When joining Tinder you never really know what to expect. I’ve read about complete horror stories: people who can’t take no for an answer, stories regarding sexism and harassment. I didn’t know what my experience would be, but I was definitely not expecting it to be any better than those horror stories. I certainly wasn’t expecting to find a story so thought provoking and touching that it would open my eyes to a whole new perspective on sexuality.

Tinder introduced me to Sara McCullen. “Would you do stories on sexuality?” she asked me. And in retrospect, I’m so glad I said yes and picked up her story this week. You see, McCullen is asexual. What is asexuality? In its simplest terms, asexuality is a lack of sexual attraction to another person. During our interview McCullen explained that asexuality is another aspect to the spectrum of sexuality along with others such as heterosexuality, homosexuality, and pansexuality. McCullen also explained that under asexuality there are many sub-sexual orientations like demi-sexuality – which is a person who doesn’t experience sexual attraction unless they first form a strong emotional connection with someone, and grey asexuality – which includes a person who may not normally experience sexual attraction but can experience it sometimes, who may experience a sexual attraction but a low sex drive, who may experience both sexual attraction and drive but not enough to act on them, or lastly people who can enjoy and desire sex but under very limited and specific circumstances.

All the information quickly overwhelmed me. I have never looked at sexuality beyond heterosexuality and homosexuality, then to discover that there is a whole spectrum of sexuality? I was trying to wrap my head around it all. I was embarrassed by how naive and ignorant I was on this topic. I felt out of my league on this issue. So I decided to share that moment of honesty with McCullen. “It’s ok to be ignorant,” she said. “But it’s not ok to want to stay ignorant,” I added. “Exactly,” she agreed.

“So how does your sexuality effect your social relationships?” I asked her. Because, I imagined that explaining this to family and friends must have been a collective of frightening moments.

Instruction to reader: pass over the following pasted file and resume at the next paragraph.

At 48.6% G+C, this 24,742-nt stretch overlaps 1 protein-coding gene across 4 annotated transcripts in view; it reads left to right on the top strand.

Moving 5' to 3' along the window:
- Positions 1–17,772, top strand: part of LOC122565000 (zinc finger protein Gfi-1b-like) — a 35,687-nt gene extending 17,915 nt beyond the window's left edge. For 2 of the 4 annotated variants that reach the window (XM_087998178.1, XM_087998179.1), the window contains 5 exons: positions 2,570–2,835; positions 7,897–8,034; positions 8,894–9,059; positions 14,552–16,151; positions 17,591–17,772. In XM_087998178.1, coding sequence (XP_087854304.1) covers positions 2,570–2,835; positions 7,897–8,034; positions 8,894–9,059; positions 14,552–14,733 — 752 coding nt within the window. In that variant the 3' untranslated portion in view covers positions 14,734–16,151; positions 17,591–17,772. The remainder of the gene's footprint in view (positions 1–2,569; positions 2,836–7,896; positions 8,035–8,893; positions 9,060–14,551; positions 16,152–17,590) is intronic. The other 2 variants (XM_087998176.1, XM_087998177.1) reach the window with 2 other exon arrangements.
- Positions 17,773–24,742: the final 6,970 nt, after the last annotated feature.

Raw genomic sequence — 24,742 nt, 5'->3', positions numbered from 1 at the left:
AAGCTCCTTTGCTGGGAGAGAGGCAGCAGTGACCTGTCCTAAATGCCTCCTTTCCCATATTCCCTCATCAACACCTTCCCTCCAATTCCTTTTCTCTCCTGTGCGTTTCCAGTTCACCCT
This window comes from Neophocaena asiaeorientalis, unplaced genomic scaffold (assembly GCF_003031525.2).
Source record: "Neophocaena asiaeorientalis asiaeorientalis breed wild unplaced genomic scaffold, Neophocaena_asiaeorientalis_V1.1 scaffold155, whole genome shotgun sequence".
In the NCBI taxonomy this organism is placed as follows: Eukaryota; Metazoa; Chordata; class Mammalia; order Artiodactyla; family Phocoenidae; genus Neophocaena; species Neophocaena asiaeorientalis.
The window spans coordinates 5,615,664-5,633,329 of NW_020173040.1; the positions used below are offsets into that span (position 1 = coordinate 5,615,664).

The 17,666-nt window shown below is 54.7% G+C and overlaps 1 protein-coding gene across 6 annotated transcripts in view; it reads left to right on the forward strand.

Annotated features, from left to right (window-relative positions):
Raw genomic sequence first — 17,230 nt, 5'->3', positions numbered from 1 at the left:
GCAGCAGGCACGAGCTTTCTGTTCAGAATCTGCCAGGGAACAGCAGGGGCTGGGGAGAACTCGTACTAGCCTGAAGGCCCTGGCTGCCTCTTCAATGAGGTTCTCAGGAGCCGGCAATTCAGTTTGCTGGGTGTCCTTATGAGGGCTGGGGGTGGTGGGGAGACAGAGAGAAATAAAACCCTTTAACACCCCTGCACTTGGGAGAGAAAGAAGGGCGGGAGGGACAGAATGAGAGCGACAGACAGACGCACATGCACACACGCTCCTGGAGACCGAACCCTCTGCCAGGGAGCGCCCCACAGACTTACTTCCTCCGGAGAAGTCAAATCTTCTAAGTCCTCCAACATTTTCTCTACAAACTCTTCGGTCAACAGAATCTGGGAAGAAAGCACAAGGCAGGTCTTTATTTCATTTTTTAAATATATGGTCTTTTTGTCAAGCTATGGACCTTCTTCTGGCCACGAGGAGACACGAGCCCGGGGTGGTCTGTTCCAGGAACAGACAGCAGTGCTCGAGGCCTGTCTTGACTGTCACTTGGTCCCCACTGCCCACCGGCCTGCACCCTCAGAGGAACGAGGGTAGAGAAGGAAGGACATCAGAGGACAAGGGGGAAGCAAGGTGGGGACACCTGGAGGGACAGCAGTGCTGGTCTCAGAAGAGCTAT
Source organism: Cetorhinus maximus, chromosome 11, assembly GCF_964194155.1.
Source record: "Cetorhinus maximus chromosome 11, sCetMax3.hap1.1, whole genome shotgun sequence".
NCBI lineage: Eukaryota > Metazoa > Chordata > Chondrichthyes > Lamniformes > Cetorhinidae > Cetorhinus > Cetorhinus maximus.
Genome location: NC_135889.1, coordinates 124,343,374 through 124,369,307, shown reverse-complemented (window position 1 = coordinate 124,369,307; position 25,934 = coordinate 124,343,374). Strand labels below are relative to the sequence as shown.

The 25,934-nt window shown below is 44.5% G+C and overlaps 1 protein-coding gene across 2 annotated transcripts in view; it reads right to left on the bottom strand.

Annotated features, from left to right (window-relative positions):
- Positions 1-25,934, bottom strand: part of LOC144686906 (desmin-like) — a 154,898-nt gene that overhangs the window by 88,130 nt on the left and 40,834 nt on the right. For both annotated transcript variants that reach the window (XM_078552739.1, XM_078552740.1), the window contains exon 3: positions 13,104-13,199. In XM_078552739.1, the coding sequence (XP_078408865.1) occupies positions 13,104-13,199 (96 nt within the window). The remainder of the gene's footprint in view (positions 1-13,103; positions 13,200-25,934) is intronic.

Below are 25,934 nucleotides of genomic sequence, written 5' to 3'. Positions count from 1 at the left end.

“For the most part my friends have been understanding … I had to explain to my mom twice before she grasped what it meant,” McCullen told me.

McCullen detailed all the misconceptions out there for me, “If I had a dollar for every time I heard the joke ‘Oh so you’re just a plant”, I’d be rich … another misconception commonly brought up is that it’s a phase or that I just haven’t found the right person … or that they have a hormone imbalance – which is very rarely the case – sex drive or libido has nothing to do with orientation, or that they’ve been abused in some way, which again can be the case, but that doesn’t invalidate asexuality, or that they’re holding virginal standards.”

An intimate relationship for McCullen matched any other type of relationship, “I like the emotional aspect of the relationship but it never got past any major physical aspect … the most I’ve ever done was make out, but even while I was doing it I’d ask myself ‘What’s the point of this?’” Sara describes herself as biromantic, which she explains is along the lines of bisexual; being romantically attracted to both male and female but without the sexual attraction.

“Did you ever feel that there was something wrong with you before realizing what asexuality was?” I ask.

“Oh my goodness, for the longest time I did not know what was wrong with me. When I first realized the term for what I was I cried,” she said, looking a little teary eyed again. I couldn’t help but empathize with what she went through. Imagine not truly discovering who you are until 18 years into your life. “I didn’t realize the term for what I was until last year when I watched this documentary on Netflix [ [A]sexual ] … I want to bring awareness to this topic because there are so many misconceptions that need to be laid to rest, maybe there is someone out there who needs help realizing what they’re going through.”

It is Asexuality Awareness week until October 25. If you’re looking for more information on asexuality go to www.asexuality.org or check out the 2011 documentary (A)sexual, directed by Angela Tucker on Netflix.

 

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